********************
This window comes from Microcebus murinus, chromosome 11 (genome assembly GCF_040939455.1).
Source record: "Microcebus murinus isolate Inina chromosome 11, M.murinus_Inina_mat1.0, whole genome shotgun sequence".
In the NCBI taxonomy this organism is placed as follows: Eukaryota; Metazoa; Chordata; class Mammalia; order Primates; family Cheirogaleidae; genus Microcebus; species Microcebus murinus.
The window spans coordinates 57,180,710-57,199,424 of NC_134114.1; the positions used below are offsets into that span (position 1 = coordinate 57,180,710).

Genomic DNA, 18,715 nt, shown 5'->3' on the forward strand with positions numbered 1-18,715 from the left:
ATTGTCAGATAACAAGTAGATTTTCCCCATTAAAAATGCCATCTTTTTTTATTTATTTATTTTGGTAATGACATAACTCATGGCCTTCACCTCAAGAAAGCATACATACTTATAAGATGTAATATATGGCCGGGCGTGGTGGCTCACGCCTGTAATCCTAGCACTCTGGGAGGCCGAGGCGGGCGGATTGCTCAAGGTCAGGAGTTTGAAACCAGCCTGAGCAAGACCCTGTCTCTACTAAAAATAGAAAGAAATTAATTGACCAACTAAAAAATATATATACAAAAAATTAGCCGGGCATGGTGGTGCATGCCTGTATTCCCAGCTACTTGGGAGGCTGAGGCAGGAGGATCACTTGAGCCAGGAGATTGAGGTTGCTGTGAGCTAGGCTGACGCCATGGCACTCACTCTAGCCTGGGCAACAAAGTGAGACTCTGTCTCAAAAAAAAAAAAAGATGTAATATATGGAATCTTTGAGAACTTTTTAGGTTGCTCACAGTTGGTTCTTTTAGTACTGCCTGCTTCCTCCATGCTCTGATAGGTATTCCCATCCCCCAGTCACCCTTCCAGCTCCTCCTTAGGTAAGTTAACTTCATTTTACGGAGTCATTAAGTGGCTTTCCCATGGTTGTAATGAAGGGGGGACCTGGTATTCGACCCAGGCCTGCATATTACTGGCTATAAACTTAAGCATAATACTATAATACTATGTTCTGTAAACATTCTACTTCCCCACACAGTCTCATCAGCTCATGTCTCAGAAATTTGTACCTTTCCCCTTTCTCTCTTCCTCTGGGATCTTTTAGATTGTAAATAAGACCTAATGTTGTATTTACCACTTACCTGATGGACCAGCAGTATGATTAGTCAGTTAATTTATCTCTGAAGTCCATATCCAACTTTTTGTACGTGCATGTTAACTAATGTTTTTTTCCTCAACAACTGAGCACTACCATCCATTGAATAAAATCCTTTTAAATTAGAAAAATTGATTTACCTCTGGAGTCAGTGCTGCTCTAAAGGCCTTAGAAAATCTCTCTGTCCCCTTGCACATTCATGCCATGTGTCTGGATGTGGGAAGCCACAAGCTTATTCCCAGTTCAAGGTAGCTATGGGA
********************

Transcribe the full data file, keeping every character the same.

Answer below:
This window comes from Microcebus murinus, chromosome 11 (genome assembly GCF_040939455.1).
Source record: "Microcebus murinus isolate Inina chromosome 11, M.murinus_Inina_mat1.0, whole genome shotgun sequence".
In the NCBI taxonomy this organism is placed as follows: Eukaryota; Metazoa; Chordata; class Mammalia; order Primates; family Cheirogaleidae; genus Microcebus; species Microcebus murinus.
The window spans coordinates 57,180,710-57,199,424 of NC_134114.1; the positions used below are offsets into that span (position 1 = coordinate 57,180,710).

Genomic DNA, 18,715 nt, shown 5'->3' on the forward strand with positions numbered 1-18,715 from the left:
ATTGTCAGATAACAAGTAGATTTTCCCCATTAAAAATGCCATCTTTTTTTATTTATTTATTTTGGTAATGACATAACTCATGGCCTTCACCTCAAGAAAGCATACATACTTATAAGATGTAATATATGGCCGGGCGTGGTGGCTCACGCCTGTAATCCTAGCACTCTGGGAGGCCGAGGCGGGCGGATTGCTCAAGGTCAGGAGTTTGAAACCAGCCTGAGCAAGACCCTGTCTCTACTAAAAATAGAAAGAAATTAATTGACCAACTAAAAAATATATATACAAAAAATTAGCCGGGCATGGTGGTGCATGCCTGTATTCCCAGCTACTTGGGAGGCTGAGGCAGGAGGATCACTTGAGCCAGGAGATTGAGGTTGCTGTGAGCTAGGCTGACGCCATGGCACTCACTCTAGCCTGGGCAACAAAGTGAGACTCTGTCTCAAAAAAAAAAAAAGATGTAATATATGGAATCTTTGAGAACTTTTTAGGTTGCTCACAGTTGGTTCTTTTAGTACTGCCTGCTTCCTCCATGCTCTGATAGGTATTCCCATCCCCCAGTCACCCTTCCAGCTCCTCCTTAGGTAAGTTAACTTCATTTTACGGAGTCATTAAGTGGCTTTCCCATGGTTGTAATGAAGGGGGGACCTGGTATTCGACCCAGGCCTGCATATTACTGGCTATAAACTTAAGCATAATACTATAATACTATGTTCTGTAAACATTCTACTTCCCCACACAGTCTCATCAGCTCATGTCTCAGAAATTTGTACCTTTCCCCTTTCTCTCTTCCTCTGGGATCTTTTAGATTGTAAATAAGACCTAATGTTGTATTTACCACTTACCTGATGGACCAGCAGTATGATTAGTCAGTTAATTTATCTCTGAAGTCCATATCCAACTTTTTGTACGTGCATGTTAACTAATGTTTTTTTCCTCAACAACTGAGCACTACCATCCATTGAATAAAATCCTTTTAAATTAGAAAAATTGATTTACCTCTGGAGTCAGTGCTGCTCTAAAGGCCTTAGAAAATCTCTCTGTCCCCTTGCACATTCATGCCATGTGTCTGGATGTGGGAAGCCACAAGCTTATTCCCAGTTCAAGGTAGCTATGGGA